Richard Harth

Science writer, Biodesign Institute at ASU

480-727-0378

Cronkite professor receives NAACP 2013 Educator Award


July 5, 2013

The Maricopa County Branch of the National Association for the Advancement of Colored People has recognized Sharon Bramlett-Solomon, an associate professor at ASU’s Walter Cronkite School of Journalism and Mass Communication, for outstanding teaching and exemplary community leadership service.

Bramlett-Solomon is the 2013 recipient of the organization’s Educator Award, given to an educator whose “teaching and scholarship accomplishments have made a noted and indelible mark in the community and on the profession,” according to the NAACP. Download Full Image

Bramlett-Solomon has taught at the Cronkite School since 1986 and also is a Lincoln Center of Applied Ethics Professor of Media & Culture. The Lincoln Center is a research unit located in the ASU College of Liberal Arts and Sciences that supports innovative, collaborative and multidisciplinary research on contemporary issues ranging from biomedical research and warfare to emerging technologies.

“Professor Bramlett-Solomon has been a leading voice on a wide array of journalism diversity issues for many years, not just here at the Cronkite School, but nationally,” said Christopher Callahan, dean of the Cronkite School. “We're delighted that the NAACP is recognizing her great contributions to our field.”

Bramlett-Solomon said she is both honored and humbled by the award selection. “It is with inexpressible elation and heart-felt appreciation that I humbly accept the NAACP’s top educator recognition. Please know that because of the organization’s long-time legacy as a stalwart of grassroots community involvement, activism and advancement, this honor is especially close to my heart,” Solomon-Bramlett said in accepting the award. “Moreover, as a Cronkite School and Lincoln Center professor, a great deal of my scholarship, teaching and professional service addresses social justice and applied media ethics issues, all of which makes the NAACP’s acknowledgement all the more personally gratifying and cherished.”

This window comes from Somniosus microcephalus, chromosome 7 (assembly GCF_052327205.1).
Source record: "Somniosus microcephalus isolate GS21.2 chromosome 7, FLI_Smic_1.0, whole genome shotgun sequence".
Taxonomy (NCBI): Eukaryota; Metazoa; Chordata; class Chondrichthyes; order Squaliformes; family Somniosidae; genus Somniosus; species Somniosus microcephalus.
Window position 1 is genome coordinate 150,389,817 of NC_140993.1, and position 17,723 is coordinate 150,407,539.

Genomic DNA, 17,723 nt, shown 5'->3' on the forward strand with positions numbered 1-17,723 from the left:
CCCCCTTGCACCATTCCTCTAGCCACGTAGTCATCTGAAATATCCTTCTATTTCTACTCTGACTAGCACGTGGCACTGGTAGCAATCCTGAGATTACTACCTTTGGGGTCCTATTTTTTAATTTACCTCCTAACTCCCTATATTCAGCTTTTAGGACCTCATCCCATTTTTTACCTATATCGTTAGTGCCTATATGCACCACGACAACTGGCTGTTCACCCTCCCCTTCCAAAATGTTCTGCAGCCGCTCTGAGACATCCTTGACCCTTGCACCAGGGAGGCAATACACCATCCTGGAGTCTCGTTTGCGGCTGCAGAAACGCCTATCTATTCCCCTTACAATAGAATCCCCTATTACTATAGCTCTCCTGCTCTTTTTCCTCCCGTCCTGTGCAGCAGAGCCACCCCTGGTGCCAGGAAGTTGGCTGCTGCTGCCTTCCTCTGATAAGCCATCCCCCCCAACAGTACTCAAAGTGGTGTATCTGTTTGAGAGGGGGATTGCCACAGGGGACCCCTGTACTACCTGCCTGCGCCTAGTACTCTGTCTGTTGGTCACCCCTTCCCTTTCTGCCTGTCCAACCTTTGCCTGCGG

Bramlett-Solomon’s career includes seven years in newspaper reporting, public relations and radio advertising sales. She worked as a reporter for the Memphis Commercial Appeal and Louisville Courier-Journal newspapers, served as public information director for the Memphis Urban League and worked as an account executive at WDIA radio station in Memphis.

Her research focuses on audience effects of race representation in the United States, and she has published studies on aging and online news diffusion. She has presented and published more than 100 scholarly papers in scholarly journals that include Journalism and Mass Communication Quarterly, Newspaper Research Journal, Southwestern Journal of Communication, the Howard Journal of Communication and the Journal of Children and Media. A second edition of Bramlett-Solomon’s book, “Race, Gender & Class in Media,” which is used in college classrooms across the country, will be published in 2014. She also is writing a book on “Colorism in Mass Media and American Culture.”

Her work also has appeared in magazines and newspapers, including The Arizona Republic, the East Valley Tribune, the Arizona Informant, Focus, Essence and Today’s Arizona Woman.

At the Cronkite School, Bramlett-Solomon has taught news writing and reporting; advanced reporting; ethics and diversity; media and society; mass communications history; race, gender and media; and graduate courses in media theories. She is the recipient of local and national awards for her teaching, scholarship and service, including the Barry Bingham Award from the National Conference of Editorial Writers Foundation, the Professor of the Year Award from the Association for Education in Journalism and Mass Communication, and the Top Educator award from the Black Women’s Task Force. She also has received a number of teaching, research and service awards at ASU, where she has mentored hundreds and taught thousands of future journalists and communications professionals.

Reporter , ASU Now